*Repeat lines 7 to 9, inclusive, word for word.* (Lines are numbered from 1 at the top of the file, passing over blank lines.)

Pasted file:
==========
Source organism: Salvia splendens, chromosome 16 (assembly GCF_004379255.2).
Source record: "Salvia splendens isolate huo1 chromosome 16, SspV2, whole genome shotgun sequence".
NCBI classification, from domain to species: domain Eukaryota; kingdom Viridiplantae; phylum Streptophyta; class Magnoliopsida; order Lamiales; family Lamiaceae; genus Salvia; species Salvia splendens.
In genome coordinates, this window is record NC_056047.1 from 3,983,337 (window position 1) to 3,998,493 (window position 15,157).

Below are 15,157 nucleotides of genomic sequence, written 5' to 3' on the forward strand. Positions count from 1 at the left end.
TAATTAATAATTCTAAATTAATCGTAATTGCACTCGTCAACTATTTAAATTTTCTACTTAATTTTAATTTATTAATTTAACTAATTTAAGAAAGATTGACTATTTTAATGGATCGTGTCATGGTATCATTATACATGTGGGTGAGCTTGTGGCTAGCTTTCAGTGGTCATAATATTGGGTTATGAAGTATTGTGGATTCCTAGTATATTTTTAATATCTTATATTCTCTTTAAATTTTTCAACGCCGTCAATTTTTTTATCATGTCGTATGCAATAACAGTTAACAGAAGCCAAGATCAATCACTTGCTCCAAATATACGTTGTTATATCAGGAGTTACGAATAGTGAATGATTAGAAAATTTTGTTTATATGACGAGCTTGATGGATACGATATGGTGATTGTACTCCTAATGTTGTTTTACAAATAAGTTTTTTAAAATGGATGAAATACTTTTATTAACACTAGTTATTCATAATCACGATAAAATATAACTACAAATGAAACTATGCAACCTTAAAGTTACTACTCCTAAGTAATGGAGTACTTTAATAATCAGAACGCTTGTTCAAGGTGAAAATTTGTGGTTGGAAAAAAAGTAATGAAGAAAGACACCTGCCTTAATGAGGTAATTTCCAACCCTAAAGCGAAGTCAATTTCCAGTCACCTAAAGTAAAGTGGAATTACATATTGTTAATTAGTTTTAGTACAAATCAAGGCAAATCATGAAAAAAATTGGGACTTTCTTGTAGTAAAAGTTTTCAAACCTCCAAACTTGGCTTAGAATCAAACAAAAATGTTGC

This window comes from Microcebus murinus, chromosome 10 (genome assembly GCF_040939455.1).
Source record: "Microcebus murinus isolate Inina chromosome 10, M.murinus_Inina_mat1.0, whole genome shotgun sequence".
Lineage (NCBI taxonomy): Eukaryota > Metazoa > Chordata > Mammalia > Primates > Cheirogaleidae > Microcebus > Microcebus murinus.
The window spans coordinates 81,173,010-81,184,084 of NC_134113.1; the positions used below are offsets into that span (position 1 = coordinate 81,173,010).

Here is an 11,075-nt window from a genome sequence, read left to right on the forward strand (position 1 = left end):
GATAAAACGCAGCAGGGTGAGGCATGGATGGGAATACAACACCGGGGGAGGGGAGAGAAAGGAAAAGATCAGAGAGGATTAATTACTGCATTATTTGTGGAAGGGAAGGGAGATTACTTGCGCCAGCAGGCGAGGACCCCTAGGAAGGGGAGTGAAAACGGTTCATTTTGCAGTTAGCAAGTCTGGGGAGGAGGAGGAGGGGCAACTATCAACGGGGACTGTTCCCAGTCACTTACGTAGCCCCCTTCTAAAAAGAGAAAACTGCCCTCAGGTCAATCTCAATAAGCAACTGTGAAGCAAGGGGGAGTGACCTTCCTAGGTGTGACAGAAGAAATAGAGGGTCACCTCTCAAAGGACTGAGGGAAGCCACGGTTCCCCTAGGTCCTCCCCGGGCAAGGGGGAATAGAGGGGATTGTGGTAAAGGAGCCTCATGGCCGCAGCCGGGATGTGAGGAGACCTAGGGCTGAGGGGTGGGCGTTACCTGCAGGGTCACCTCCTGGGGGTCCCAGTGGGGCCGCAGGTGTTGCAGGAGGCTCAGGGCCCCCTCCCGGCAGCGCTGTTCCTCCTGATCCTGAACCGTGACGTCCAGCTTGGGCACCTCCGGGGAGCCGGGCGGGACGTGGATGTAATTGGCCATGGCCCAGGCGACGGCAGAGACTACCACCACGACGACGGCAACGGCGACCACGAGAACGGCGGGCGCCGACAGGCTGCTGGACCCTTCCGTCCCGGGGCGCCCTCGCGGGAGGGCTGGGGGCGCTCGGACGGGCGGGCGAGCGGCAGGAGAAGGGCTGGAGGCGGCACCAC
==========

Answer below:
This window comes from Microcebus murinus, chromosome 10 (genome assembly GCF_040939455.1).
Source record: "Microcebus murinus isolate Inina chromosome 10, M.murinus_Inina_mat1.0, whole genome shotgun sequence".
Lineage (NCBI taxonomy): Eukaryota > Metazoa > Chordata > Mammalia > Primates > Cheirogaleidae > Microcebus > Microcebus murinus.